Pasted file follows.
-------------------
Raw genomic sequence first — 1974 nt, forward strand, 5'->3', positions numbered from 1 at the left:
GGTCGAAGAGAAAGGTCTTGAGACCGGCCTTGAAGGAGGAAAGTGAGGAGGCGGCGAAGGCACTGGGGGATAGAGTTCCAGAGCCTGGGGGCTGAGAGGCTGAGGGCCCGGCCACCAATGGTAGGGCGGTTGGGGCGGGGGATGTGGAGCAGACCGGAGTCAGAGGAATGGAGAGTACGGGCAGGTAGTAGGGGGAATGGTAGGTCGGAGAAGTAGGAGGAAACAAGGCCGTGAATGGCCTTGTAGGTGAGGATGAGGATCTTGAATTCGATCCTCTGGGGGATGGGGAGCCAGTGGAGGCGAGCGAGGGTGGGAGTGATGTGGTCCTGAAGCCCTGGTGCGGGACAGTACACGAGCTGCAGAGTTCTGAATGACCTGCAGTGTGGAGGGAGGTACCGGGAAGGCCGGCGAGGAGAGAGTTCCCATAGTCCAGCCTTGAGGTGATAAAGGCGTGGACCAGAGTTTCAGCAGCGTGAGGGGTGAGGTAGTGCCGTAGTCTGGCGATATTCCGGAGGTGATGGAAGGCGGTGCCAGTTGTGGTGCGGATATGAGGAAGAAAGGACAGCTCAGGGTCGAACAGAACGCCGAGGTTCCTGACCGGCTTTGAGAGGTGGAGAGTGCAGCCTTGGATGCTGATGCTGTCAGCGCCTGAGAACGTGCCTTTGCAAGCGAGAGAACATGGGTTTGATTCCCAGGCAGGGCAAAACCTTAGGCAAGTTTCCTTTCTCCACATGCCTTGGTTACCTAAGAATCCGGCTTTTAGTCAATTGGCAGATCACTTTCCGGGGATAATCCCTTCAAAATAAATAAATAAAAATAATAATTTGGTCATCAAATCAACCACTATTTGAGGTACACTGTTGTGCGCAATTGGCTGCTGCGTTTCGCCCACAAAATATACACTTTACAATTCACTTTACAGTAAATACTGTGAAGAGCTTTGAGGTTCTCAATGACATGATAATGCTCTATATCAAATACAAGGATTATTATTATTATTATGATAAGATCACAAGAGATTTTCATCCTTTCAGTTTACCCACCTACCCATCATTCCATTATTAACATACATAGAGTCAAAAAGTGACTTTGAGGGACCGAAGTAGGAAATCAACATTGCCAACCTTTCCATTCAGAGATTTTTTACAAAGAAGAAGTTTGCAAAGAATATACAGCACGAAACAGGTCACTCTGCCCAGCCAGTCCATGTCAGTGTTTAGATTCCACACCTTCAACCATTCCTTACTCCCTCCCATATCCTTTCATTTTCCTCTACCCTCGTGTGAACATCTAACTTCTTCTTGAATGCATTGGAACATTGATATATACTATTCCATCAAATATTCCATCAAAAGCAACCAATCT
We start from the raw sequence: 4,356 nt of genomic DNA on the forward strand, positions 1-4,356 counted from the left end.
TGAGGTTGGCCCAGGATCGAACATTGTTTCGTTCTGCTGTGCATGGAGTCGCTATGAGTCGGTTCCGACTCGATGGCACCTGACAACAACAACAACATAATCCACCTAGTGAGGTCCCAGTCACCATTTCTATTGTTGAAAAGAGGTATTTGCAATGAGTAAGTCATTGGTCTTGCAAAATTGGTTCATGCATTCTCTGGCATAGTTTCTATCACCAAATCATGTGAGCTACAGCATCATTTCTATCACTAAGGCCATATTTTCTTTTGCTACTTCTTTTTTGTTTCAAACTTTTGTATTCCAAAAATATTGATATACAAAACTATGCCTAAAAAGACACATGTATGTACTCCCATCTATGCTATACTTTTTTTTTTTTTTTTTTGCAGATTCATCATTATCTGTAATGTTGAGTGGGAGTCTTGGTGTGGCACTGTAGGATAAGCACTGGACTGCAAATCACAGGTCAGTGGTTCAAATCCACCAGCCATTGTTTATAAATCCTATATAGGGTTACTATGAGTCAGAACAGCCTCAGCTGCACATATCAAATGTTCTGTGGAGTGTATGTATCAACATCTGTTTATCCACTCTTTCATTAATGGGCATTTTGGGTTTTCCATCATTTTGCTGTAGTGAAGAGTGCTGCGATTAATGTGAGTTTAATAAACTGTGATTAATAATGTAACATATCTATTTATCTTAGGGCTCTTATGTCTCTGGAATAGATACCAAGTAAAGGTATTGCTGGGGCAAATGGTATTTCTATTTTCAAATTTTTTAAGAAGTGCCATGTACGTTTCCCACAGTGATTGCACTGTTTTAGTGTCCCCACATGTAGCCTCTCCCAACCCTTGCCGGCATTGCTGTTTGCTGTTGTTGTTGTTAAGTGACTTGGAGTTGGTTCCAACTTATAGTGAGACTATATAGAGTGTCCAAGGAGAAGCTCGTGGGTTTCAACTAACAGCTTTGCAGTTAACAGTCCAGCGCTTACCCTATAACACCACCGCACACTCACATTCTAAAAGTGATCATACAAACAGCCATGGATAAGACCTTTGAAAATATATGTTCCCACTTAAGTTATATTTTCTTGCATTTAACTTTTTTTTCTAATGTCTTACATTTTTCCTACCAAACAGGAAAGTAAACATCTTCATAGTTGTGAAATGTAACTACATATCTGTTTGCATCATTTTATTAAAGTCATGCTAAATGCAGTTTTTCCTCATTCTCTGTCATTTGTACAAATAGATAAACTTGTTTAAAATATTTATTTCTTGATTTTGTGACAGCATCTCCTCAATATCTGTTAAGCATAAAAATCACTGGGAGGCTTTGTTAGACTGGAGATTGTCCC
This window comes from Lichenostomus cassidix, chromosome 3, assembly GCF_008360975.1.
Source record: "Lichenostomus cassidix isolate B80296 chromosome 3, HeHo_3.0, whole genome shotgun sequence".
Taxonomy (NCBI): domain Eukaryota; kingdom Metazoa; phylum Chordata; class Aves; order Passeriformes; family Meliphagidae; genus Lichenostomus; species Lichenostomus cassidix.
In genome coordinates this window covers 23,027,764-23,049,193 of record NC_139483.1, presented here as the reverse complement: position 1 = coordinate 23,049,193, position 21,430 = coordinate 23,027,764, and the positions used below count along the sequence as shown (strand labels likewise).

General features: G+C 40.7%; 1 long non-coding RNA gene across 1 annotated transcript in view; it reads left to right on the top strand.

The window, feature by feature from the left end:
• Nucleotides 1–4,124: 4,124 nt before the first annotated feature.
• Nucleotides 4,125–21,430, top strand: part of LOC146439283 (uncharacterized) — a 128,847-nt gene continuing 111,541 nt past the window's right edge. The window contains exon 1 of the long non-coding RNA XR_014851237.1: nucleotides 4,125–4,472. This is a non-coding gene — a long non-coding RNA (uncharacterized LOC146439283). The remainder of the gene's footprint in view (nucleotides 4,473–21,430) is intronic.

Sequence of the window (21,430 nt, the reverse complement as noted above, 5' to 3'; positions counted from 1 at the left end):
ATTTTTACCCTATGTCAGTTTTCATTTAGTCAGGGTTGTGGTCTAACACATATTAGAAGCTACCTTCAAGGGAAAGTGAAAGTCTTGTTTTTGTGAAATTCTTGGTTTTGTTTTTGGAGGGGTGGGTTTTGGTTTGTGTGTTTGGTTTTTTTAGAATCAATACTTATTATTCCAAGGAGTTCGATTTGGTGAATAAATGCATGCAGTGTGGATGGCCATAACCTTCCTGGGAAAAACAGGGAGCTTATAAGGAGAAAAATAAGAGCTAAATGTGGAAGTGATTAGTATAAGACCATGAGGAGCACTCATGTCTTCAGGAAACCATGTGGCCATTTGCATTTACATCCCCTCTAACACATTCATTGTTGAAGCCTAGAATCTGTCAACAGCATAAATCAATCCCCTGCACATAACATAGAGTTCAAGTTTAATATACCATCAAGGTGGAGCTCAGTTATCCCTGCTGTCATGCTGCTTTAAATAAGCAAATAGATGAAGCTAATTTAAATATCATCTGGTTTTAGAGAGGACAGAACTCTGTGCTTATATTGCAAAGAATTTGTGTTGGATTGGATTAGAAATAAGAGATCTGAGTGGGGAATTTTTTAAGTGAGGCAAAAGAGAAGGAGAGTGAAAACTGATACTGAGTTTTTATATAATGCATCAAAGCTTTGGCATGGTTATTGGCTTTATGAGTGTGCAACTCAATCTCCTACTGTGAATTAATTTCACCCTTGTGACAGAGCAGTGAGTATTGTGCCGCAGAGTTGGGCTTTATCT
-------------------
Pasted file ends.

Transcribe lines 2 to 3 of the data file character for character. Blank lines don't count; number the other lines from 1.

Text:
GGTCGAAGAGAAAGGTCTTGAGACCGGCCTTGAAGGAGGAAAGTGAGGAGGCGGCGAAGGCACTGGGGGATAGAGTTCCAGAGCCTGGGGGCTGAGAGGCTGAGGGCCCGGCCACCAATGGTAGGGCGGTTGGGGCGGGGGATGTGGAGCAGACCGGAGTCAGAGGAATGGAGAGTACGGGCAGGTAGTAGGGGGAATGGTAGGTCGGAGAAGTAGGAGGAAACAAGGCCGTGAATGGCCTTGTAGGTGAGGATGAGGATCTTGAATTCGATCCTCTGGGGGATGGGGAGCCAGTGGAGGCGAGCGAGGGTGGGAGTGATGTGGTCCTGAAGCCCTGGTGCGGGACAGTACACGAGCTGCAGAGTTCTGAATGACCTGCAGTGTGGAGGGAGGTACCGGGAAGGCCGGCGAGGAGAGAGTTCCCATAGTCCAGCCTTGAGGTGATAAAGGCGTGGACCAGAGTTTCAGCAGCGTGAGGGGTGAGGTAGTGCCGTAGTCTGGCGATATTCCGGAGGTGATGGAAGGCGGTGCCAGTTGTGGTGCGGATATGAGGAAGAAAGGACAGCTCAGGGTCGAACAGAACGCCGAGGTTCCTGACCGGCTTTGAGAGGTGGAGAGTGCAGCCTTGGATGCTGATGCTGTCAGCGCCTGAGAACGTGCCTTTGCAAGCGAGAGAACATGGGTTTGATTCCCAGGCAGGGCAAAACCTTAGGCAAGTTTCCTTTCTCCACATGCCTTGGTTACCTAAGAATCCGGCTTTTAGTCAATTGGCAGATCACTTTCCGGGGATAATCCCTTCAAAATAAATAAATAAAAATAATAATTTGGTCATCAAATCAACCACTATTTGAGGTACACTGTTGTGCGCAATTGGCTGCTGCGTTTCGCCCACAAAATATACACTTTACAATTCACTTTACAGTAAATACTGTGAAGAGCTTTGAGGTTCTCAATGACATGATAATGCTCTATATCAAATACAAGGATTATTATTATTATTATGATAAGATCACAAGAGATTTTCATCCTTTCAGTTTACCCACCTACCCATCATTCCATTATTAACATACATAGAGTCAAAAAGTGACTTTGAGGGACCGAAGTAGGAAATCAACATTGCCAACCTTTCCATTCAGAGATTTTTTACAAAGAAGAAGTTTGCAAAGAATATACAGCACGAAACAGGTCACTCTGCCCAGCCAGTCCATGTCAGTGTTTAGATTCCACACCTTCAACCATTCCTTACTCCCTCCCATATCCTTTCATTTTCCTCTACCCTCGTGTGAACATCTAACTTCTTCTTGAATGCATTGGAACATTGATATATACTATTCCATCAAATATTCCATCAAAAGCAACCAATCT
We start from the raw sequence: 4,356 nt of genomic DNA on the forward strand, positions 1-4,356 counted from the left end.